4:30 p.m. – 5:30 p.m. Dinner
5:30 p.m. – 6:30 p.m. Homework/Personal Development Time
6:30 p.m. – 7:30 p.m. Physical Activity
7:30 p.m. – 8:30 p.m. Evening Dorm Chores
8:30 p.m. – 9:00 p.m. Townhouse
9:00 p.m. – 9:30 p.m. Journal/Room Time
9:30 p.m. – 10:00 p.m. Lights Out/ Mountain Lion Club Meeting
Medical Services

Mingus Mountain Academy has a strong Nursing and Medical Department with highly qualified professionals working for your student’s optimal physical and mental health. Each student receives an admission nursing screening and physical exam from our Pediatric Nurse Practitioner. Thorough medical and psychiatric histories are obtained, as well as a global evaluation of your student’s health. The Nursing Department should be contacted regarding any medical or psychiatric issues.

Clinical Services

A full range of psychiatric and psychological services, including testing and assessments are available on campus. Each student receives a Diagnostic Psychiatric Evaluation and medications if they are needed. Most of our therapists are trained in EMDR, a psychological therapy to speed recovery from Posttraumatic Stress Disorder, as well as in individual and family therapy modalities.

In addition, Mingus offers a variety of groups that address the specific needs of each student:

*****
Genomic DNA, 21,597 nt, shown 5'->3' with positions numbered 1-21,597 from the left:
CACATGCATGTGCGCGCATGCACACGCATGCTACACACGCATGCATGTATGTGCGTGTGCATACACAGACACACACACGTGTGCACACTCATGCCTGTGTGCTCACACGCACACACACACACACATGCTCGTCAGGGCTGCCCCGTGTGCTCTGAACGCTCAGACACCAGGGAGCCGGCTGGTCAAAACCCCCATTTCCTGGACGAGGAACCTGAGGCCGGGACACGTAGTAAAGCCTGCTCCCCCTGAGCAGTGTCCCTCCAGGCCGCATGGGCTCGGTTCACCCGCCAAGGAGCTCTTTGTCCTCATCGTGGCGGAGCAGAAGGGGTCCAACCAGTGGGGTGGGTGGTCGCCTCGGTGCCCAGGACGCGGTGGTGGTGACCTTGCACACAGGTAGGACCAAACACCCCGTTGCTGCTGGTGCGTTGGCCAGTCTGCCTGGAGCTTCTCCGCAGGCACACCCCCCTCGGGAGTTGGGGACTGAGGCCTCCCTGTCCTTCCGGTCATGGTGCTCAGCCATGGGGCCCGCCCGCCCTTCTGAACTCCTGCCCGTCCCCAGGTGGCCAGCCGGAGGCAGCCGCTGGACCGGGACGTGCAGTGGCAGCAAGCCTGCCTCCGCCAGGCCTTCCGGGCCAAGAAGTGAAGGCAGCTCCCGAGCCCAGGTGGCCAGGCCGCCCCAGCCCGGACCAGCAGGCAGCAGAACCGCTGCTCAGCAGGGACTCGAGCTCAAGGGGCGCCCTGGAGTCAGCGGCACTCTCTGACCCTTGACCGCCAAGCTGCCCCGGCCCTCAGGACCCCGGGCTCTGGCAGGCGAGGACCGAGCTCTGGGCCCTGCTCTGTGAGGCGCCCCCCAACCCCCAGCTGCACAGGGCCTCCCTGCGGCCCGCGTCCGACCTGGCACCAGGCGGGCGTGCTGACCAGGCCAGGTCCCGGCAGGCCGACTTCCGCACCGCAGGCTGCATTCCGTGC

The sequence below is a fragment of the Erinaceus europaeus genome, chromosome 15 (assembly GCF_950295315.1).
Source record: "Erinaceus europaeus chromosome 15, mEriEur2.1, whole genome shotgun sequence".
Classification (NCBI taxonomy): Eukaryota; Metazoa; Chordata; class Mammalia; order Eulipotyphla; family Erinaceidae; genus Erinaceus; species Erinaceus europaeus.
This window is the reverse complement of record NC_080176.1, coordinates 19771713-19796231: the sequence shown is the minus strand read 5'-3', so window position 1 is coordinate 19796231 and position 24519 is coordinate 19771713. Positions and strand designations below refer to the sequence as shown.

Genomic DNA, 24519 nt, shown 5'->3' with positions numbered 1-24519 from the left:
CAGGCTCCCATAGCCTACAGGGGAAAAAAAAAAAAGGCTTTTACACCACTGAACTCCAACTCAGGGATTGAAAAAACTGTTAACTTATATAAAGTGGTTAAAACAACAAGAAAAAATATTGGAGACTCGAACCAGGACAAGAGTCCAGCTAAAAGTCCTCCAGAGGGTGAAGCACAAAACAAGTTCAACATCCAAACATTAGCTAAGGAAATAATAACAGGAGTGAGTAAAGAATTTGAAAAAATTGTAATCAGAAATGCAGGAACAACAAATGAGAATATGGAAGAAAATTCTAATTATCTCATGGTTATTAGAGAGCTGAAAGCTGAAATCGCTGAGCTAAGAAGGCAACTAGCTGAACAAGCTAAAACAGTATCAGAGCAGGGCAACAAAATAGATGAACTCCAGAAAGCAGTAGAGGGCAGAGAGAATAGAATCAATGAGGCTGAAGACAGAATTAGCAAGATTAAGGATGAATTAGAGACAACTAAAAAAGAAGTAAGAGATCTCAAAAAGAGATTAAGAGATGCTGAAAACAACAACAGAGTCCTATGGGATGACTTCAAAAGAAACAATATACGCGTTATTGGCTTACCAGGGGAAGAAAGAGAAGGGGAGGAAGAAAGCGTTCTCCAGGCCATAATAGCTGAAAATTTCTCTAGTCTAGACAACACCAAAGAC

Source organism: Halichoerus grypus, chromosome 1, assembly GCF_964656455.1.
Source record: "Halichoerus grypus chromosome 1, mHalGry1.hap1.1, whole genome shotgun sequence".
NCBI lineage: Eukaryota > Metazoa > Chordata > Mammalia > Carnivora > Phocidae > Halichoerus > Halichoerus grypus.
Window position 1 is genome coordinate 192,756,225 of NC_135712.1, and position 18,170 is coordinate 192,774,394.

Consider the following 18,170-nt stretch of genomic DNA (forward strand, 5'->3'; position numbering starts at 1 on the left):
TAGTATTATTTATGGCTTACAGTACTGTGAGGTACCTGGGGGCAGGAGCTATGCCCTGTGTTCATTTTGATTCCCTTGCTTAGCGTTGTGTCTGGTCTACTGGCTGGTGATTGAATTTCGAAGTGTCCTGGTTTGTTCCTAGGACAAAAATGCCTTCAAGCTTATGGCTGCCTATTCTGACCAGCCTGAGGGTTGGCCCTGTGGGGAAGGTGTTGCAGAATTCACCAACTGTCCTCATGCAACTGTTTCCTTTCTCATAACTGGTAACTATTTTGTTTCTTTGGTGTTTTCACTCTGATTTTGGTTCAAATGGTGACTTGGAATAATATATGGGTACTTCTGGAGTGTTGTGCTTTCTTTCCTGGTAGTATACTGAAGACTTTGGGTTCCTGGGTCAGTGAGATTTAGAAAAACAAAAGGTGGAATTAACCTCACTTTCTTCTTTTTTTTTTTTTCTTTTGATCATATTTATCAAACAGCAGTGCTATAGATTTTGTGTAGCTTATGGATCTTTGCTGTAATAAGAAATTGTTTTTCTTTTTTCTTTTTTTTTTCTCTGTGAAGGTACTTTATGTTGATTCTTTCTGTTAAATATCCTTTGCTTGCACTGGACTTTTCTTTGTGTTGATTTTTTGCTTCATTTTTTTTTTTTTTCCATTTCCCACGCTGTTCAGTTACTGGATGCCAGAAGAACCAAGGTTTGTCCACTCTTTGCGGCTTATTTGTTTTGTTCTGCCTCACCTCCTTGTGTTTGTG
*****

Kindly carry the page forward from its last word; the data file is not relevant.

Anger Management Group meets weekly to address the need of students to develop the ability to handle conflict and provocation more effectively in socially acceptable ways. It is understood that anger may be related to deeper issues of unmet childhood needs and family problems, but the group focuses on learning practical methods of self-control through cognitive restructuring (e.g., questioning beliefs, self-talk “reminders”), relaxation training, imagination rehearsal, and assertiveness. Anger control logs are used to help identify anger patterns and triggers. Role-play in group and “homework” of practicing in the treatment milieu add to the learning process for students, supporting the internalization of the skills that are taught. Health and emotional costs of anger along with benefits such as increased personal power are considered. The last four weeks of this 16 week group involves discussions of the book Odd Girl Out: The Hidden Culture of Aggression in Girls.